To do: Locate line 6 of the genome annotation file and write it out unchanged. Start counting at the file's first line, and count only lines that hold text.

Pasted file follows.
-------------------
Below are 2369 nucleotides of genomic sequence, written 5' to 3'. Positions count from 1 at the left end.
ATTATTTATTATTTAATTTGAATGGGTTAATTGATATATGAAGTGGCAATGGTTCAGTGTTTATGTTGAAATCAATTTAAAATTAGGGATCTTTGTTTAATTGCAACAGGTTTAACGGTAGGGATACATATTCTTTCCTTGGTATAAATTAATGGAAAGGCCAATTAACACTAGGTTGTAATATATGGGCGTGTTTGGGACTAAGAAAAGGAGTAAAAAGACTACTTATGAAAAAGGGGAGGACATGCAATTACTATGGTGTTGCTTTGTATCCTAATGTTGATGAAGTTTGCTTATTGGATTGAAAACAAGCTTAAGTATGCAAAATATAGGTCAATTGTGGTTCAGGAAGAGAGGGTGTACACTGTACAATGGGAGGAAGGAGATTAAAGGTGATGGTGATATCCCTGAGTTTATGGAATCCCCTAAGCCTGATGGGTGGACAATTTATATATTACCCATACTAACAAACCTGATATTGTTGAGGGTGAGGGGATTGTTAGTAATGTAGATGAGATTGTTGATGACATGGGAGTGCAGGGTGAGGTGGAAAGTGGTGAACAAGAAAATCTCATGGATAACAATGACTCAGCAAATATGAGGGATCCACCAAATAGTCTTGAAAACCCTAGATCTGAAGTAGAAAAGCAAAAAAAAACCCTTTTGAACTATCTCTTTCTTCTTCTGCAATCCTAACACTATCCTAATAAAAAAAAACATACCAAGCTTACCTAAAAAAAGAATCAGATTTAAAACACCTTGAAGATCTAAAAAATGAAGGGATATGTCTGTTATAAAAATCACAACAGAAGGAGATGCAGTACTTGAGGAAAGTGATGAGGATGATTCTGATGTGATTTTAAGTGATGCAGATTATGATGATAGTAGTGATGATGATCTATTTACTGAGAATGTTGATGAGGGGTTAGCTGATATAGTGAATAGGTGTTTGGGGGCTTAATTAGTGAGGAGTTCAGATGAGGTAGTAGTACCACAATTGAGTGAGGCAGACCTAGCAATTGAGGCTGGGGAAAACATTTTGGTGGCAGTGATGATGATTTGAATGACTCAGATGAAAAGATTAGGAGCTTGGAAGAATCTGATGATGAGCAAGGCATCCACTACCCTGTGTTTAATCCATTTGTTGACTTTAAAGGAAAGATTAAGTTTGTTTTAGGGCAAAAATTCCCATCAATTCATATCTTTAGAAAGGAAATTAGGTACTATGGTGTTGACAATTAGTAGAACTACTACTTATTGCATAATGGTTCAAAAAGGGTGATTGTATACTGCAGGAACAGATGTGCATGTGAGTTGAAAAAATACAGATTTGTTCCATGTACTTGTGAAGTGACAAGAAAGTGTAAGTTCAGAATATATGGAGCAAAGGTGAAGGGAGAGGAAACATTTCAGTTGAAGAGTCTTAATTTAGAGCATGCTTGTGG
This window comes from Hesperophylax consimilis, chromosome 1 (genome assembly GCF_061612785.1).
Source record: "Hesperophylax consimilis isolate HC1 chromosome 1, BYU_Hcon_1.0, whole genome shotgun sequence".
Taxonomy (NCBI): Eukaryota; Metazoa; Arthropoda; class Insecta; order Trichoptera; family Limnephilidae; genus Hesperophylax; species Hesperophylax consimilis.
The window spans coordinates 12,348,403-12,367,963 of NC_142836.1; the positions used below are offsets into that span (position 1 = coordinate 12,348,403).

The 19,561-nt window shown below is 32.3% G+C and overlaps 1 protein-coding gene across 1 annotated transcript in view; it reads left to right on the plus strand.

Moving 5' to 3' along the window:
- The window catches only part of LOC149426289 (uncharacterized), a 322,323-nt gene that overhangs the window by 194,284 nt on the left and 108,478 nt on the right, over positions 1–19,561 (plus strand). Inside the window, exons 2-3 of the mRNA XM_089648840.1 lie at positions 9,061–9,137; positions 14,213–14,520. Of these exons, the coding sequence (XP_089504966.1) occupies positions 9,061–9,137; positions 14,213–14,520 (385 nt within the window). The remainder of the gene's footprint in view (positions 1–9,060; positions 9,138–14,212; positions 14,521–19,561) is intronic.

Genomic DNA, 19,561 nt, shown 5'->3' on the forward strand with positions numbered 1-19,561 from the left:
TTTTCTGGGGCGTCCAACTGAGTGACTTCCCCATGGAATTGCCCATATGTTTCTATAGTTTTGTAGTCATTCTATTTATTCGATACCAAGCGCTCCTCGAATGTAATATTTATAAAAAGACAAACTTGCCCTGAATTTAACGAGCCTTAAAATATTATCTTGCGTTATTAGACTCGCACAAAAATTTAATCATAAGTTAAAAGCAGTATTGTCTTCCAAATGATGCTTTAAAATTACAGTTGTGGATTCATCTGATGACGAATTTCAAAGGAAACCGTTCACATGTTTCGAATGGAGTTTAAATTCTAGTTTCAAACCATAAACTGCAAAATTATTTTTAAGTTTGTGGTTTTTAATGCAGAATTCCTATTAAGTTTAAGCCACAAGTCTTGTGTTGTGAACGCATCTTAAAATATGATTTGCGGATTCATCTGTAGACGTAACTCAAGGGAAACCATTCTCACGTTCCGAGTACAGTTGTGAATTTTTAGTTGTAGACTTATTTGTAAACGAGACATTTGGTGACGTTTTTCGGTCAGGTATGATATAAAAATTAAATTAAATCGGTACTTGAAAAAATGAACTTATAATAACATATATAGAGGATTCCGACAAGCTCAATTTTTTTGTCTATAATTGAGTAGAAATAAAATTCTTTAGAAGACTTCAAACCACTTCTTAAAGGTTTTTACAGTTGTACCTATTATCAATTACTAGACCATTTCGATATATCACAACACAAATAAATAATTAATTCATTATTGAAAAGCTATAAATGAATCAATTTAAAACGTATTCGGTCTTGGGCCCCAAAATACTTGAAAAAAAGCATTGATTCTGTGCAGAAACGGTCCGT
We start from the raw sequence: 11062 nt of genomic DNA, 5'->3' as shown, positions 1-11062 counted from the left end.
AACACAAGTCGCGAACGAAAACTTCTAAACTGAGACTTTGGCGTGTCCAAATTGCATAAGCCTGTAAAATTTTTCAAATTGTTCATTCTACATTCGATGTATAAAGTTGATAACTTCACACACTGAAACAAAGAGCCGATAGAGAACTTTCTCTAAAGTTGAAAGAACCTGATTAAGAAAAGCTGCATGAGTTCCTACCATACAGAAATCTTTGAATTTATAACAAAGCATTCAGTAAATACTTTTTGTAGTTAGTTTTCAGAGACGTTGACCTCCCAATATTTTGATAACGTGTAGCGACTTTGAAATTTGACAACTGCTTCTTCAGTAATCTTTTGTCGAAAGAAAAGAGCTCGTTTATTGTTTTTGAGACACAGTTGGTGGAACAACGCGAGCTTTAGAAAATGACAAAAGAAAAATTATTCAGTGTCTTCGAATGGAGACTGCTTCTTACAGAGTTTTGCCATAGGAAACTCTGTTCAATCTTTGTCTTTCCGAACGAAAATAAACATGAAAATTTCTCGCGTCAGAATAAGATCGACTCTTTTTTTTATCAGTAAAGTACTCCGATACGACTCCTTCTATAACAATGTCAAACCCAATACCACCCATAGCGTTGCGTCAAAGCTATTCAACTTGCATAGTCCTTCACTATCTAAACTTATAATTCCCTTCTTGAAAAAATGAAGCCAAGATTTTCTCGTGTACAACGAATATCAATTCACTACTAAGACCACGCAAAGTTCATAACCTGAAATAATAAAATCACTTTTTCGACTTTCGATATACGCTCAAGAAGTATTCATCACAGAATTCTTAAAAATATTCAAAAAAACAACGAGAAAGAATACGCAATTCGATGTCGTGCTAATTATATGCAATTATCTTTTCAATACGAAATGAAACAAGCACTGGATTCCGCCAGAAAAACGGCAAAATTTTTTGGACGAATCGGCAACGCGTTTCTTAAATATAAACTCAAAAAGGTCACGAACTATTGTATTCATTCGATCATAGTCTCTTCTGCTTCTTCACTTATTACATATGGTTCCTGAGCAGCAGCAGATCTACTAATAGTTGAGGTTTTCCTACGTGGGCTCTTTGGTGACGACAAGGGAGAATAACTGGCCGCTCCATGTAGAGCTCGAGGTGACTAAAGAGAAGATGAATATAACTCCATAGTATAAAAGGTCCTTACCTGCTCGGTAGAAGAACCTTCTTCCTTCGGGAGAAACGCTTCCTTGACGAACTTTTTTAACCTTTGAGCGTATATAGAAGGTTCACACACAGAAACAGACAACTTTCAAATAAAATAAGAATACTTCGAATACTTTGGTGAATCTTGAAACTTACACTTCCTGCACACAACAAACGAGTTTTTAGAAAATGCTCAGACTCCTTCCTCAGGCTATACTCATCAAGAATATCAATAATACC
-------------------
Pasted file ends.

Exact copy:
The window spans coordinates 12,348,403-12,367,963 of NC_142836.1; the positions used below are offsets into that span (position 1 = coordinate 12,348,403).